A Rural Bed-and-Breakfast Near Huaraz, Peru
This six-acre property, with a working farm and five residential structures totaling nine bedrooms, sits just outside the city of Huaraz, in western Peru, 12,000 feet above sea level at the base of the Cordillera Blanca mountain range.
Designed by the current owners, Wayne and Diana Lamphier, from Canada, the site was completed in 2006 and opened as the Lazy Dog Inn bed-and-breakfast. It includes a three-bedroom, three-bath main lodge with a vaulted ceiling and skylight, a three-bedroom cabin, two family-sized cabins that sleep four to five people, each with a fireplace and one bathroom, and a smaller one-bedroom cabin. The main lodge was recently expanded to allow for more social distancing.
Also on site are seven greenhouses and gardens with potatoes, beans, quinoa, tomatoes, broccoli and other vegetables. Eight horse stables, a training ring, a tool room, a storage shed and a sauna dot the rest of the farm. A Native American tepee with four single beds is also available for guests.
The living quarters, on the eastern side of the property, were built with locally sourced materials including Adobe mud brick, eucalyptus and pine, and inspired by the colorful architecture of the southwestern United States. On the western side is an undeveloped pasture with enough space for as many as five more cabins or extra greenhouses, Mr. Lamphier said.
Unending views of the mountains are available from every angle. “This is the exact opposite of escaping to a city like Lima,” said Roxana Jave, managing broker of Live in Peru Lifestyle Properties, which has the listing. “This is the Peru that foreigners are interested in. You’re off the grid but not so far off that you can’t get the essentials.”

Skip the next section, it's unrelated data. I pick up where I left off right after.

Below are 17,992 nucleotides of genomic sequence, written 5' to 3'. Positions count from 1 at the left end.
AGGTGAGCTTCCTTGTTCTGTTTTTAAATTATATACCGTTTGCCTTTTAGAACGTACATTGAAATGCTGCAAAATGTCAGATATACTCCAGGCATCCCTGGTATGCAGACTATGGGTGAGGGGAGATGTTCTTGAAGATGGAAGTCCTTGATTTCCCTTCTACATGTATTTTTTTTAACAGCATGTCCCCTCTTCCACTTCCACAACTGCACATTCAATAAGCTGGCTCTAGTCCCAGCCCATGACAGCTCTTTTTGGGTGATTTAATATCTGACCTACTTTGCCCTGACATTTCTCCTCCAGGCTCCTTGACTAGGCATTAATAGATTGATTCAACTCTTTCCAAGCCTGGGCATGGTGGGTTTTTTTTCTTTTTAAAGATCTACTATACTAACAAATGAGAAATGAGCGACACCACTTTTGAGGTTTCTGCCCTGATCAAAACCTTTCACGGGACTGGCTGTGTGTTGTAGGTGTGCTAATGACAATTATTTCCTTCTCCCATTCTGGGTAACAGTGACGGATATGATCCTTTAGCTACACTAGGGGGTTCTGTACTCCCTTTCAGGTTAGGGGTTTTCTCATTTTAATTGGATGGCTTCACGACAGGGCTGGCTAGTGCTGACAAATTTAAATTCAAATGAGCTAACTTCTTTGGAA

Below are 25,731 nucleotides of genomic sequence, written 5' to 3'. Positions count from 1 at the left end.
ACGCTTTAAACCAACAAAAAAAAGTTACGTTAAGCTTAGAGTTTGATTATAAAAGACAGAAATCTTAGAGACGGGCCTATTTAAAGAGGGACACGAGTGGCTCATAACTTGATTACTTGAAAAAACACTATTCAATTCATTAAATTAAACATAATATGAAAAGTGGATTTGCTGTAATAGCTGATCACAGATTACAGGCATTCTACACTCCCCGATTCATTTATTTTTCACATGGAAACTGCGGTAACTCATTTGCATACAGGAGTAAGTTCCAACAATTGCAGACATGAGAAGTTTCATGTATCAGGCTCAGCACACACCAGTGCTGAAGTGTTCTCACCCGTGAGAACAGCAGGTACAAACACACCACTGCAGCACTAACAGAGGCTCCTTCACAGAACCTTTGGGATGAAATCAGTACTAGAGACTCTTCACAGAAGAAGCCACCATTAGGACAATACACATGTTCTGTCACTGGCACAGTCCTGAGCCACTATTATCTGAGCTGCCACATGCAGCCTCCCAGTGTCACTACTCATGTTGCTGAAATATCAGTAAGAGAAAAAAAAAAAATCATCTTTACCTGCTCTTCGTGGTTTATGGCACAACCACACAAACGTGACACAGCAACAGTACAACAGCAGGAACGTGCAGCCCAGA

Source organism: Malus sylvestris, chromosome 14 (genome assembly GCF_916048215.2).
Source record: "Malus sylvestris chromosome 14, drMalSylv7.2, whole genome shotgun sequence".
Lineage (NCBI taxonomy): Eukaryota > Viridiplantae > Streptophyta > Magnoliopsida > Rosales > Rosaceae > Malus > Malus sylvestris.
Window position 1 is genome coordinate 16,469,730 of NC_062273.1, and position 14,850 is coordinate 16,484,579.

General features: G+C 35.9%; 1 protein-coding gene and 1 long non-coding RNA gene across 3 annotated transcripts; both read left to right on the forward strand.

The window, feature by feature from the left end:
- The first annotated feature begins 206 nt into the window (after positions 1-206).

Water is sourced from the mountains via a nearby community, and a wastewater system helps irrigate the pasture at the lower end of the property. Solid waste is composted with horse manure as fertilizer.
Over the years, Mr. Lamphier, an environmental consultant, and his wife have entertained locals and university students alike, who come to learn about the site’s sustainable practices. The six-acre parcel for sale is a portion of the couple’s larger property. They plan to retire and build a new house for themselves on the portion that is not for sale, and hope the new owner will continue to operate the bed-and-breakfast. They will also continue to run their NGO, Andean Alliance, and invest in a community center they built that sits outside the boundaries of the tract for sale.
“In a nutshell, our quality of life here is so much more than a dollar figure,” Mr. Lamphier said. “It’s about having a healthy and rewarding lifestyle, a cross-cultural exchange with the local community, and living in a comfortable, beautiful place.”